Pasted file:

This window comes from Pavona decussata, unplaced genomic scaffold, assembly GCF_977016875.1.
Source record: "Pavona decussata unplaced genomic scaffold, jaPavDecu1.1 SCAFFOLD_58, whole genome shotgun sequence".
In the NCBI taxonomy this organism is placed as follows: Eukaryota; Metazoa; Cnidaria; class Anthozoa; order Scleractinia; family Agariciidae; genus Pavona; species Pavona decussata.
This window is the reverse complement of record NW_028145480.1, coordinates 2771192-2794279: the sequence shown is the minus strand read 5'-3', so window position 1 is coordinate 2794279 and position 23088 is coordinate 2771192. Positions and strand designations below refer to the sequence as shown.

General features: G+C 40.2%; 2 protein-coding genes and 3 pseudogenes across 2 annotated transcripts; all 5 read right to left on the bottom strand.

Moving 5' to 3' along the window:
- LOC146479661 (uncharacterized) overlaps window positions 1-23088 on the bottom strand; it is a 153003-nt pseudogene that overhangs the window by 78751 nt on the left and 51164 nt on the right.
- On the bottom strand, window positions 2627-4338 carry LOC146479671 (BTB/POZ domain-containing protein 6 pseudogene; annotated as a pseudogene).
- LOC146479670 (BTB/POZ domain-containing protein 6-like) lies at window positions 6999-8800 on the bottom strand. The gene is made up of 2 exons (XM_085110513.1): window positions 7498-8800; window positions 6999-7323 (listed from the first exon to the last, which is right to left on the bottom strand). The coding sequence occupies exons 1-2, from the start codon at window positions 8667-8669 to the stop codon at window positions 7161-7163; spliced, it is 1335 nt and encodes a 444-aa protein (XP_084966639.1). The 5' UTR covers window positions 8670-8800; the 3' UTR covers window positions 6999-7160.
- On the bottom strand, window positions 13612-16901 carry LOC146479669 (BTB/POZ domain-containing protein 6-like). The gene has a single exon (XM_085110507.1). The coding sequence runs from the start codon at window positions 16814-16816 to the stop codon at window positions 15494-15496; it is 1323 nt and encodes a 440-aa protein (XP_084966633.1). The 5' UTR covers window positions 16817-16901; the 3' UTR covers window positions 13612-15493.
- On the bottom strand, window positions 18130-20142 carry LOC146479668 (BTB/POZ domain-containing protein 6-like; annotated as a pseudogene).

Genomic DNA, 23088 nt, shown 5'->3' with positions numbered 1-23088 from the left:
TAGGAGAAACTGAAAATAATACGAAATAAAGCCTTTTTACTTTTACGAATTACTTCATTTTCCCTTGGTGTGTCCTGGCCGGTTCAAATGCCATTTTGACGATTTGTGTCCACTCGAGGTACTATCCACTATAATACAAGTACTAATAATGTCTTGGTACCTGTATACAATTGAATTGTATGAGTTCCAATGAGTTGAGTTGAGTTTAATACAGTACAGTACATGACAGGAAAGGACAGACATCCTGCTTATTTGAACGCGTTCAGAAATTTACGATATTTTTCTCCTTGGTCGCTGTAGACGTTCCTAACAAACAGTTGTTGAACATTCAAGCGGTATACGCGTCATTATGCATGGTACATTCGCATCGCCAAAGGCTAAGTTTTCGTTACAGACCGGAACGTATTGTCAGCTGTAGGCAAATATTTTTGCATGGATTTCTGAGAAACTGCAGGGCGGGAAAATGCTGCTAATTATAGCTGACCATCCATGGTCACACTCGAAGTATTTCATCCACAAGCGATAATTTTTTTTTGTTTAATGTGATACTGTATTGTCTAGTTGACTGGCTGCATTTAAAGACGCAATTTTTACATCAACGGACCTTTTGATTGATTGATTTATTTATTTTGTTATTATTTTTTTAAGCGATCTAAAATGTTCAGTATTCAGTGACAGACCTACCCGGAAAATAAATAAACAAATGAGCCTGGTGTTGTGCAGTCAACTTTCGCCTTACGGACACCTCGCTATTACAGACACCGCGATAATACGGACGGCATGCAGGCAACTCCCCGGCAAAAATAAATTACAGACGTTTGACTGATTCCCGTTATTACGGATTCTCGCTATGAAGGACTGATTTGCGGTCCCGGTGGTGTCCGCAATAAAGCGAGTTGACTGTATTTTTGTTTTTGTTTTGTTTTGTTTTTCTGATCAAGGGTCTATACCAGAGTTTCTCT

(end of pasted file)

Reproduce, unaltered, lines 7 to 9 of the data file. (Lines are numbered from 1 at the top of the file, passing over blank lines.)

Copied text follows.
- LOC146479661 (uncharacterized) overlaps window positions 1-23088 on the bottom strand; it is a 153003-nt pseudogene that overhangs the window by 78751 nt on the left and 51164 nt on the right.
- On the bottom strand, window positions 2627-4338 carry LOC146479671 (BTB/POZ domain-containing protein 6 pseudogene; annotated as a pseudogene).
- LOC146479670 (BTB/POZ domain-containing protein 6-like) lies at window positions 6999-8800 on the bottom strand. The gene is made up of 2 exons (XM_085110513.1): window positions 7498-8800; window positions 6999-7323 (listed from the first exon to the last, which is right to left on the bottom strand). The coding sequence occupies exons 1-2, from the start codon at window positions 8667-8669 to the stop codon at window positions 7161-7163; spliced, it is 1335 nt and encodes a 444-aa protein (XP_084966639.1). The 5' UTR covers window positions 8670-8800; the 3' UTR covers window positions 6999-7160.